Posted on 29 April 2010 with categories: Anime Reviews



If you managed to watch the TV-series of Patlabor, I really urge you to also check out the Second OVa. It’s very much a direct sequel to the TV-series, and it’s got all of the charms that made it so memorable and timeless; all condensed in just 16 episodes, it’s in no way inferior to its already excellent predecessor.

It’s got the same formula: one really big arc, and a whole number of episodic stories. What stands out the most are these episodic stories, though. Especially because they’re everything that episodic stories should be. Instead of having dull and uninspired slice of life scenarios that have been done for ages, it always builds its episodes around a certain idea or concept that really tries to be fresh and original.

The result is a number of classic episodes that are up to par to the best episodes of the TV-series; my personal favourite being the episode about the serial-bomber, with the “driving-home”-episode on the second place. Every episode is well built up, and what makes them even better is how grounded in realism they are: some crazy and wacky stuff happens here, but the creators never forget to base it on its realistic characters and scenarios, rather than just being wacky and over the top all of the time. There are those rare series out there who should serve as an eample of how to do things right at their genre. Patlabor without a doubt belongs to them.

On top of that, it still has the classic element that makes any Patlabor installment worth watching: the cast. After finishing this OVA, I’ve now seen everything from the Patlabor franchise, which amounts to 70 episodes and 3 movies in total. After so much time, the cast has really grown into a lovable and memorable bunch of people.

Watching this OVA, I really have to say that it’s a shame that Mamoru Oshii doesn’t do TV-series and long OVAs anymore, because he really is brilliant at bringing these characters to life. It’s a bit of a shame that for the past years he’s gotten stuck at things like Musashi, because he really is a one-of-a-kind director.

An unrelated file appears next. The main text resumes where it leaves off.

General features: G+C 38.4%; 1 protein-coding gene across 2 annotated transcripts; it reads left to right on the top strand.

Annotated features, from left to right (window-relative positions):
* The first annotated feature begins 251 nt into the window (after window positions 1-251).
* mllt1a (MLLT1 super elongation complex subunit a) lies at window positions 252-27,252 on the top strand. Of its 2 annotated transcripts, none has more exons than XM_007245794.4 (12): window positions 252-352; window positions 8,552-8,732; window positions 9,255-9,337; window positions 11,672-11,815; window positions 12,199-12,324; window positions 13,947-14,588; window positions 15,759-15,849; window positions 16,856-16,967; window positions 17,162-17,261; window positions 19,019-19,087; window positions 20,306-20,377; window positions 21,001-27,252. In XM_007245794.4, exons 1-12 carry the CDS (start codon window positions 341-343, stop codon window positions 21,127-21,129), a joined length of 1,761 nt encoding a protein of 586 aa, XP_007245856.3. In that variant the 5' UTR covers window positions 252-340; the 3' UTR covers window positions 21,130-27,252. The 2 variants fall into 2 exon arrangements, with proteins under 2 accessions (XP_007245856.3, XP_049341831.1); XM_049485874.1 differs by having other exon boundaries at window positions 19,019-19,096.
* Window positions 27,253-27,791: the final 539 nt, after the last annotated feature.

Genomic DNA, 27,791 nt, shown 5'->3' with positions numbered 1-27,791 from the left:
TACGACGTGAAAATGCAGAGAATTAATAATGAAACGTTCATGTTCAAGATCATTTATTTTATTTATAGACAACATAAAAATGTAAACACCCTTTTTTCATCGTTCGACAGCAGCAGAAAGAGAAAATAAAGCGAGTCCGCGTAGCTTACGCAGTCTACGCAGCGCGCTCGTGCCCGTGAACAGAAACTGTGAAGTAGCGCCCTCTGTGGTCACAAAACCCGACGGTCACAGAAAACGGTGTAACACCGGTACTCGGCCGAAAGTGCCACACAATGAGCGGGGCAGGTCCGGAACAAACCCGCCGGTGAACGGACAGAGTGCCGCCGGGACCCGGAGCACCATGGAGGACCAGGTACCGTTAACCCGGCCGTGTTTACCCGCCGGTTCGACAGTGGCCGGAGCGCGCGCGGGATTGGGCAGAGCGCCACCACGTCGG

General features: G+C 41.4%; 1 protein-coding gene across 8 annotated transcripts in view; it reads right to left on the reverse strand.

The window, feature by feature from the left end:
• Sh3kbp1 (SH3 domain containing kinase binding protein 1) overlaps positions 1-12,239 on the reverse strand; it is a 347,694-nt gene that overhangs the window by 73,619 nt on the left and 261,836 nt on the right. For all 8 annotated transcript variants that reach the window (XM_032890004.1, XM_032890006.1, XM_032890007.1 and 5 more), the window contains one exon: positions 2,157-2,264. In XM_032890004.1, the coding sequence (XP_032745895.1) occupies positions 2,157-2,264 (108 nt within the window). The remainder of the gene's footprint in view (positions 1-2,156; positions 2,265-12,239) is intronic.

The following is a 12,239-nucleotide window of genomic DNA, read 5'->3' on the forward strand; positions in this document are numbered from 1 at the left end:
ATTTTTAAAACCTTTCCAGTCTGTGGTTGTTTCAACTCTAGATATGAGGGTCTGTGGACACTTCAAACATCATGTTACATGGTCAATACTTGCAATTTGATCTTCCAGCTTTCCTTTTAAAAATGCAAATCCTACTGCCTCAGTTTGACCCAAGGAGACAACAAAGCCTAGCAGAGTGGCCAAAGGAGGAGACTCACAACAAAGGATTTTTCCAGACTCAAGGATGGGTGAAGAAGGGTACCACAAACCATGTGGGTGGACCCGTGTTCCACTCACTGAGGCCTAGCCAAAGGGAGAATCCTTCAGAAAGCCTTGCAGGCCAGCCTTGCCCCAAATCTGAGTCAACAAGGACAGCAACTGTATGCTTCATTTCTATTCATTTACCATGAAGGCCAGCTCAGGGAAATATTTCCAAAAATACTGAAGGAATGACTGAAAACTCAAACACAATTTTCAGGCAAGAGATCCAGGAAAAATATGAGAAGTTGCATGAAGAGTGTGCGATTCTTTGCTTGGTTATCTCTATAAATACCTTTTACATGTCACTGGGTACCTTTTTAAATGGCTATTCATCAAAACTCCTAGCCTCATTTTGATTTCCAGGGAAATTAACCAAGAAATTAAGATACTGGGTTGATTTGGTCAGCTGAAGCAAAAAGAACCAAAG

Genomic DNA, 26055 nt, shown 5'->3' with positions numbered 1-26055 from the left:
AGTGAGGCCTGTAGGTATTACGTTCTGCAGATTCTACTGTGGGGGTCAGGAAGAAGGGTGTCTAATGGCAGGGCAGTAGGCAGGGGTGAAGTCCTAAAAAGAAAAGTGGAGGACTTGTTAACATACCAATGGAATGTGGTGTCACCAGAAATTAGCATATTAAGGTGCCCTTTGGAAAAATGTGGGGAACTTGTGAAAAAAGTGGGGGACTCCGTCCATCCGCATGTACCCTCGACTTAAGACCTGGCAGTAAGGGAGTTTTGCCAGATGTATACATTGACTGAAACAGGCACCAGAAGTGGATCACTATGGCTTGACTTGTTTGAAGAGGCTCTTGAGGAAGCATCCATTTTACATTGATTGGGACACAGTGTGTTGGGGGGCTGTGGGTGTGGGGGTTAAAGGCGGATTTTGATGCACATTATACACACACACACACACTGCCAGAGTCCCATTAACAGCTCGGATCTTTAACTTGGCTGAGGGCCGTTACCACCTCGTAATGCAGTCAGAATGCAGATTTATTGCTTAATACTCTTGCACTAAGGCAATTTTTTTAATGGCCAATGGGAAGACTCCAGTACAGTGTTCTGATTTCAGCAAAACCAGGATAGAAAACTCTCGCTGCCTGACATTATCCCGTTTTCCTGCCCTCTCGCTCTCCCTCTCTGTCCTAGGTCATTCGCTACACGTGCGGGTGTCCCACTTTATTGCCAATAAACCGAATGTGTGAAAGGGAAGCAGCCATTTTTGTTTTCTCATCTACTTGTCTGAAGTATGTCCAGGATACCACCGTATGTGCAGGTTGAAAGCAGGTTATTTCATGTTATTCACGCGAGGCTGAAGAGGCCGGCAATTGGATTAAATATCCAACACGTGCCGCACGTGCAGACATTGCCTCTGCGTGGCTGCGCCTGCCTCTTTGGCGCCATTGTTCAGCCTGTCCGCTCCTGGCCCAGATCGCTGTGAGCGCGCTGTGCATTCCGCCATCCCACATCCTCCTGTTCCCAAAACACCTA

Storytelling: 9/10 – Wonderfully built up, nice ideas, very varied.
Characters: 10/10 – Incredibly charming characterization that’s in no way inferior to the previous Patlabor installments.
Production-Values: 8/10 – Good and detailed, though not the best Patlabor has to offer.
Setting: 9/10 – One of the best mecha settings of the pre-Evangelion age: realistic, creative and believable, despite the strange scenarios that pop up once in a while.

Suggestions:
Patlabor – The Second Movie. The conclusion to the Patlabor-franchise. Do note that if I were to watch it today, that review would look completely different.
Ooedo Rocket
Rumiko Takahashi’s Rumic Theater

5 Responses

  1. Watcherzero says:

    Have the two patlabor series had a rerelease recently? I remember when I last tried to get hold of them 5 years ago all I could find was half the series, the films were rather easier to get hold of and I have them on VHS.

  2. mei says:

    i can’t remember if it’s the series or the ova, but the comedy was impeccable as well, especially the episode with them and the crocodile in the sewers :P

  3. Kalandra says:

    So Psgel, why don’t you watch Patlabor – The Second Movie and review it again?

  4. psgels says:

    Kalandra: time constraints. The time I could use to re-review the movie, I can also use to check out series that I haven’t watched yet.

  5. Watcherzero says: